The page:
The knapsack problem is NP hard. The solution adopted in AFME uses a dynamic programming approach and operates in pseudo polynomial time. It has a run-time complexity of O(nC). A pseudo polynomial time algorithm will exhibit exponential behaviour, but only when confronted with 'exponentially large' instances. When using the resource bounded feature of AFME, use small numbers rather than big numbers where possible when choosing resource constraints. The running time of the algorithm is not only proportional to the input size but also to the magnitude of the numbers used.

Updating Resource constraints

The amount of resources available to an agent will often vary over time. To update the resource constraints in AFME the resource actuator is used. The following illustrates how to use the resource actuator.

act com.agentfactory.cldc.ResourceActuator;

resource(?amount) > updateResource(?amount);

The developer should write a perceptor that montitors resources (e.g. battery power of the device). When the value changes beyond a certain thresshold, the perceptor will adopt a belief that will trigger the resource actuator.

Updating Values

In AFME, some commitments will be adopted for a number of iterations of the control algorithm. Over time the benefits and cost of commitments might change. For instance, if someone puts a lot of effort into achieving a commitment and has almost completed it, they will be less likely to drop the commitment. The following illustrates how commitment values can be altered.

act com.agentfactory.cldc.ValuesActuator;

x>seq(print(1),print(2),print(3),
print(4),print(5))'10,10,printNumbers;

values(?benefit,?cost) > 
updateValues(?benefit,?cost,printNumbers);

Notice that there is an additional argument to the commitment that follows the initial cost and benefit values. This argument is a label that will be used to identify the commitment at a later stage. The developer must write a perceptor that adopt beliefs concerning the benefits and cost of a commitment. Once the values change, a belief will be adopted that will trigger the update values actuator. The update values actuator takes three arguments. The new cost value, the new benefit value, and the label of the commitment.

Belief Labeling

Belief labeling has been introduced to improve the efficiency of the reasoning algorithm and reduce development time. It is syntactically different from AFAPL, but the underlying semantics are equivalent. The following commitment rules

x , y is somelabel;
w > doSomething req somelabel;
z > doSomethingElse req somelabel;

are an equivalent alternative to

x, y, w > doSomething;
x, y, z > doSomethingElse;

similarly

z > doSomething req !somelabel;

is equivalent to

!x , y , z > doSomething;
x , !y , z > doSomething;
!x , !y , z > doSomething;

The second case is not logically equivalent to the single commitment rule

 z > doSomething; 

because in that case if both beliefs x and y were adopted the commitment would still be espoused, this is not what we want. In this example, the agent will only ever adopt one commitment because each rule is mutually exclusive. It’s clear, in this case, that considerably less reasoning is required than the original AFAPL approach. Additionally, the developer need only write one line of code rather than three (provided somelabel is already declared). This improves efficiency as the belief sequence is only evaluated once.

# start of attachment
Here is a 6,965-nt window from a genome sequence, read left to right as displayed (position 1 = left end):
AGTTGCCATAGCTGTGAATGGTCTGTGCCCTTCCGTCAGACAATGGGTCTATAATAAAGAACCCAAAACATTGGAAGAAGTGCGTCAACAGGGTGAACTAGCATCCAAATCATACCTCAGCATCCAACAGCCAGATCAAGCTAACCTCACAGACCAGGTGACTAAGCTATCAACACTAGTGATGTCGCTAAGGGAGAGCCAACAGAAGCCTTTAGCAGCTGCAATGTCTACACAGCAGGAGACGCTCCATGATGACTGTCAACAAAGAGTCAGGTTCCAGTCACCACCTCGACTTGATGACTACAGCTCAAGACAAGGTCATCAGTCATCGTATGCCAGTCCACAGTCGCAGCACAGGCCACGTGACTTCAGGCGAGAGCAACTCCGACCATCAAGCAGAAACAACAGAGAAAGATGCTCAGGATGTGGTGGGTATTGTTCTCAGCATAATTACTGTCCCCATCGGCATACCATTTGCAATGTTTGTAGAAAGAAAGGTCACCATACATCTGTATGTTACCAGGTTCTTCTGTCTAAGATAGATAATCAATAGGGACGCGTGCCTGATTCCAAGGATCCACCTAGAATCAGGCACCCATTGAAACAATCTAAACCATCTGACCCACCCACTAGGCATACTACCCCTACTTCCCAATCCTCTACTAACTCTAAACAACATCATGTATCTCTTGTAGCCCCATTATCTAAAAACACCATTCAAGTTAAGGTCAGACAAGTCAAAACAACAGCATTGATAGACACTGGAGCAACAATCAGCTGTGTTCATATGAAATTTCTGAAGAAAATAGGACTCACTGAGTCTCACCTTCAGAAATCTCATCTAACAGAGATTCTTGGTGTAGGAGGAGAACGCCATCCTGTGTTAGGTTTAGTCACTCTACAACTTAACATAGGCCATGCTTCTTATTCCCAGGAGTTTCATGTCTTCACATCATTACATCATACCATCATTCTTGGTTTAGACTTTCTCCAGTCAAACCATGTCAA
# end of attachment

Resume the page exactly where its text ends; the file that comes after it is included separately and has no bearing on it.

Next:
Agent designs that contain belief labels may be compiled into a format that is equivalent to the original AFAPL syntax so that the agent can run on the standard platform. When an agent migrates from an AFME environment to a standard environment, it is converted to the alternative format.

Belief labels can be embedded to further reduce redundancy. The somelabel belief set is embedded in the otherlabel belief set in the following example.

x, y is somelabel;
w , z is otherlabel req somelabel;

It should be noted that cycles are prohibited. If the developer encodes cyclical dependencies, the compiler will throw an error.

Belief labeling reduces redundant processing. It enables developers to encode common sub sequences of predicates, which are only evaluated once. A depth first search is still used to match variables, but the search space is considerably reduced. A depth first search has a runtime complexity of O(bm), where b is the branching factor (the branching factor is the average number of children) and m is the maximum depth. To evaluate the efficiency of belief labeling we consider the worst case, in which the developer encodes a negated logical and . A negated logical and specifies the conditions under which a commitment will not be desired. Under all other circumstances it will be desired. To model this type of situation with the original approach, the system would exhibit exponential behaviour. The developer would have to write, and the system would have to process, 2n-1 rules for n conditions. With belief labeling, the developer need only write, and the system need only process, 1 rule.

Compiler Arguments

The AFME compiler can alter the response time values specified within a platform script to be prime numbers. This is useful in that reduces synchronisation between agents that have harmonically similar execution periods. To get the compiler to alter the response times to be prime numbers, add the flag –p after the file name is specified. The primes generated are those that have the greatest harmonic difference within a particular threshold or if there are no primes within this range, the prime closest to the original value. The following illustrates how to use the compiler to alter the response time specified in the Hello World example to be a prime number.